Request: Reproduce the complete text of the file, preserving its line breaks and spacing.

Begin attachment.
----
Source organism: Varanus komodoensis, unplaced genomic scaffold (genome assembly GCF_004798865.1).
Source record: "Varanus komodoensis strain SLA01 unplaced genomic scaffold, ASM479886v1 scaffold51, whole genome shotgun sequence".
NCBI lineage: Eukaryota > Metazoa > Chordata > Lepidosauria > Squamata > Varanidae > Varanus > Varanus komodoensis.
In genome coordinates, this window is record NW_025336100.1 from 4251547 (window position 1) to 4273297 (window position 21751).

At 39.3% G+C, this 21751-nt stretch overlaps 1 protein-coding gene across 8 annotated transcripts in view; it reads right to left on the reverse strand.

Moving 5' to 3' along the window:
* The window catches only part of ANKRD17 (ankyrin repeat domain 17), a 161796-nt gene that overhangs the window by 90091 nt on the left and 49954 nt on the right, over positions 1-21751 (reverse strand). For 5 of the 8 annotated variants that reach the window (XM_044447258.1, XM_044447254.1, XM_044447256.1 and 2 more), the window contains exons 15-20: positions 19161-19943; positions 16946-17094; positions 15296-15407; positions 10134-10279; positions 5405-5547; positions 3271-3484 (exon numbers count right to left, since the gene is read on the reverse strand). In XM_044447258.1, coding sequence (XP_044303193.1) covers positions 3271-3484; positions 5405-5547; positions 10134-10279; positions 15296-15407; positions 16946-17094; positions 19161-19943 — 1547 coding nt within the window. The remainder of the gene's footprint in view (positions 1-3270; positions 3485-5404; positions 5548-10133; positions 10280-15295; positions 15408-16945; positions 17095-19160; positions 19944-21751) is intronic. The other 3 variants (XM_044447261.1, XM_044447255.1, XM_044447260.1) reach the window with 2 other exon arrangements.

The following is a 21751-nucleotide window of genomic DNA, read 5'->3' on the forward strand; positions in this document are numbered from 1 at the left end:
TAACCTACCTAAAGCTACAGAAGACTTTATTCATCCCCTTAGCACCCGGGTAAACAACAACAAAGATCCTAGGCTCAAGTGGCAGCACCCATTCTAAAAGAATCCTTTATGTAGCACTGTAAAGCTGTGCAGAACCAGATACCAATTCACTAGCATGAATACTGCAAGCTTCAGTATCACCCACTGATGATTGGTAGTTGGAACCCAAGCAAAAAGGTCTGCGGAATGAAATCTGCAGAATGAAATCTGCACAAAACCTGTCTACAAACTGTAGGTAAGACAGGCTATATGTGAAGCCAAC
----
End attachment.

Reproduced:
Source organism: Varanus komodoensis, unplaced genomic scaffold (genome assembly GCF_004798865.1).
Source record: "Varanus komodoensis strain SLA01 unplaced genomic scaffold, ASM479886v1 scaffold51, whole genome shotgun sequence".
NCBI lineage: Eukaryota > Metazoa > Chordata > Lepidosauria > Squamata > Varanidae > Varanus > Varanus komodoensis.
In genome coordinates, this window is record NW_025336100.1 from 4251547 (window position 1) to 4273297 (window position 21751).

At 39.3% G+C, this 21751-nt stretch overlaps 1 protein-coding gene across 8 annotated transcripts in view; it reads right to left on the reverse strand.

Moving 5' to 3' along the window:
* The window catches only part of ANKRD17 (ankyrin repeat domain 17), a 161796-nt gene that overhangs the window by 90091 nt on the left and 49954 nt on the right, over positions 1-21751 (reverse strand). For 5 of the 8 annotated variants that reach the window (XM_044447258.1, XM_044447254.1, XM_044447256.1 and 2 more), the window contains exons 15-20: positions 19161-19943; positions 16946-17094; positions 15296-15407; positions 10134-10279; positions 5405-5547; positions 3271-3484 (exon numbers count right to left, since the gene is read on the reverse strand). In XM_044447258.1, coding sequence (XP_044303193.1) covers positions 3271-3484; positions 5405-5547; positions 10134-10279; positions 15296-15407; positions 16946-17094; positions 19161-19943 — 1547 coding nt within the window. The remainder of the gene's footprint in view (positions 1-3270; positions 3485-5404; positions 5548-10133; positions 10280-15295; positions 15408-16945; positions 17095-19160; positions 19944-21751) is intronic. The other 3 variants (XM_044447261.1, XM_044447255.1, XM_044447260.1) reach the window with 2 other exon arrangements.

The following is a 21751-nucleotide window of genomic DNA, read 5'->3' on the forward strand; positions in this document are numbered from 1 at the left end:
TAACCTACCTAAAGCTACAGAAGACTTTATTCATCCCCTTAGCACCCGGGTAAACAACAACAAAGATCCTAGGCTCAAGTGGCAGCACCCATTCTAAAAGAATCCTTTATGTAGCACTGTAAAGCTGTGCAGAACCAGATACCAATTCACTAGCATGAATACTGCAAGCTTCAGTATCACCCACTGATGATTGGTAGTTGGAACCCAAGCAAAAAGGTCTGCGGAATGAAATCTGCAGAATGAAATCTGCACAAAACCTGTCTACAAACTGTAGGTAAGACAGGCTATATGTGAAGCCAAC